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AMSTERDAM -- The European Commission's top competition regulator, Joaquin Almunia, says he will decide within several weeks whether the concessions offered by Google (GOOG) in how it displays search results are sufficient to ensure it is not stifling competition and innovation.

Almunia has said that, given the rapid pace of technological change, he prefers negotiated settlements to the lengthy battles and multibillion-dollar fines that characterized the commission's clashes with Microsoft in the 2000s.

(FILES)This January 11, 2011 screen file image shows the Google logo in Washington, DC.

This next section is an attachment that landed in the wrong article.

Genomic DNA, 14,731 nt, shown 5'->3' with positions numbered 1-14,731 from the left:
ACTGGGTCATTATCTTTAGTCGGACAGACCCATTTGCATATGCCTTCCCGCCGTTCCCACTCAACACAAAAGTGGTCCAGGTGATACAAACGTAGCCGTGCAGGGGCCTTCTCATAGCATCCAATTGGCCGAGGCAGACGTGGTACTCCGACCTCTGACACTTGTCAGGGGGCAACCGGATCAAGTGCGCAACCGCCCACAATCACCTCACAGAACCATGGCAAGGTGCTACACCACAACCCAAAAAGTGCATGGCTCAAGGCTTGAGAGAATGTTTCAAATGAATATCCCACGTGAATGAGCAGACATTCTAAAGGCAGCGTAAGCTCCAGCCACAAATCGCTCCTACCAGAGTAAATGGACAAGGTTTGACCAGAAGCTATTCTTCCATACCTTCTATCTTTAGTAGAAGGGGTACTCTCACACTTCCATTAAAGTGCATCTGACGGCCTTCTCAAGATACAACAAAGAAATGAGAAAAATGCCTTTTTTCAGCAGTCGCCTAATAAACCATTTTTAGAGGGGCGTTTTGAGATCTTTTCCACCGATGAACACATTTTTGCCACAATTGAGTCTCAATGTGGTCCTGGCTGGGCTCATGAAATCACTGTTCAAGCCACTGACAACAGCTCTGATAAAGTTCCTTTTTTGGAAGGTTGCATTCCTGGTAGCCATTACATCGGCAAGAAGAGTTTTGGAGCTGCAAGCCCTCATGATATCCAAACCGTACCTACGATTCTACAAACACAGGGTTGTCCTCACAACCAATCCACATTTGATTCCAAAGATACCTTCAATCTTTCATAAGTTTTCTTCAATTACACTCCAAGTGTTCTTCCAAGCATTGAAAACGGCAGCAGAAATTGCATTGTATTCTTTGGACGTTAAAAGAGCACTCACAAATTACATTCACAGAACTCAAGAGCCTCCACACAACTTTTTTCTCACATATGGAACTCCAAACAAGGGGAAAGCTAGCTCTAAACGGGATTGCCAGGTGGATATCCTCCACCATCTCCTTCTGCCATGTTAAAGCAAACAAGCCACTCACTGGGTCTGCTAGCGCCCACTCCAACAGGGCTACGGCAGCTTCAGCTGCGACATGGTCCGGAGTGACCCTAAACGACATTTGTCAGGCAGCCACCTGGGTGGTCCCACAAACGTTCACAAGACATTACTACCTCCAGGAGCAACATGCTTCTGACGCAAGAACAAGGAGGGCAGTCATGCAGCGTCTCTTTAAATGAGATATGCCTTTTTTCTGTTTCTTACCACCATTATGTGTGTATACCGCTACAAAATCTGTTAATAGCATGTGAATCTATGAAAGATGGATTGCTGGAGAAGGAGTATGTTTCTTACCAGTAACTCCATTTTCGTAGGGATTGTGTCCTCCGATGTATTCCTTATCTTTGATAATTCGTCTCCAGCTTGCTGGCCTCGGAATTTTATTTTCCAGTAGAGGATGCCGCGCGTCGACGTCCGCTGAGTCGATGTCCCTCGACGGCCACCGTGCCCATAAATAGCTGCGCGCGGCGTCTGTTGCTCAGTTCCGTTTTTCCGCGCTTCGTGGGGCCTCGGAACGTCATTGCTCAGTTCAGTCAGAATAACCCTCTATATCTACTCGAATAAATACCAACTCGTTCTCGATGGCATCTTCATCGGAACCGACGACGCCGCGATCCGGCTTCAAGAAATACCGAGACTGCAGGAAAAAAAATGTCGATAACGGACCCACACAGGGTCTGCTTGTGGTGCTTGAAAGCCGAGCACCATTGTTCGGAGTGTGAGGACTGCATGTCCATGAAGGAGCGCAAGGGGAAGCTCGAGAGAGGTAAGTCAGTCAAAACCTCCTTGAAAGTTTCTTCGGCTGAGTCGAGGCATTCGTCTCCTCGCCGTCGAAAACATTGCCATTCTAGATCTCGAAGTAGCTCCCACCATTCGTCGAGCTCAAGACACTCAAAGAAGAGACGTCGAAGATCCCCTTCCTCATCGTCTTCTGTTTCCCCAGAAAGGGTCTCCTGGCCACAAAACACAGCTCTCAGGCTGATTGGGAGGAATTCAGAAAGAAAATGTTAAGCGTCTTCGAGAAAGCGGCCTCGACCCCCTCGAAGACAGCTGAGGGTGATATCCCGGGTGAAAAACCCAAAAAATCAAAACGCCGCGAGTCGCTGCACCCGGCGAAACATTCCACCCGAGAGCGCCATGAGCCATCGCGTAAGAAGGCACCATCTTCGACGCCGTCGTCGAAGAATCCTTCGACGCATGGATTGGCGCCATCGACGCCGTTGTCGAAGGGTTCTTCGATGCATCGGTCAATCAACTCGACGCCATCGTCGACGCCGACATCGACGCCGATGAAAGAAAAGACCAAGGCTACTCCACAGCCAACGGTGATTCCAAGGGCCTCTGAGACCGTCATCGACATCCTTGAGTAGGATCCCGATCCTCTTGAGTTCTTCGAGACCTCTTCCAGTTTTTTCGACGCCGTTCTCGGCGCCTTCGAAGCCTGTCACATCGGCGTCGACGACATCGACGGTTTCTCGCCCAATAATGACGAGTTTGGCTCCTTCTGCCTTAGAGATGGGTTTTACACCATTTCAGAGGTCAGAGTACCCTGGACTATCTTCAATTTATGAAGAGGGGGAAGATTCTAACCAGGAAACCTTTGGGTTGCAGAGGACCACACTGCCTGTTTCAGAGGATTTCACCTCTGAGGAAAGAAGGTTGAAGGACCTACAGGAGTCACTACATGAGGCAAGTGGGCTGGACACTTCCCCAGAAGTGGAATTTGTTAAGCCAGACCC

(FILES)This January 11, 2011 screen file image shows the Google logo in Washington, DC. (KAREN BLEIER/AFP/Getty Images)

His office has been investigating Google for three years. Mountain View-based Google proposed changes, then revised them this summer after competitors said they didn't go far enough. Now the time has come to choose between making Google's proposals binding, or formally objecting to its practices, Almunia said in Florence on Friday.



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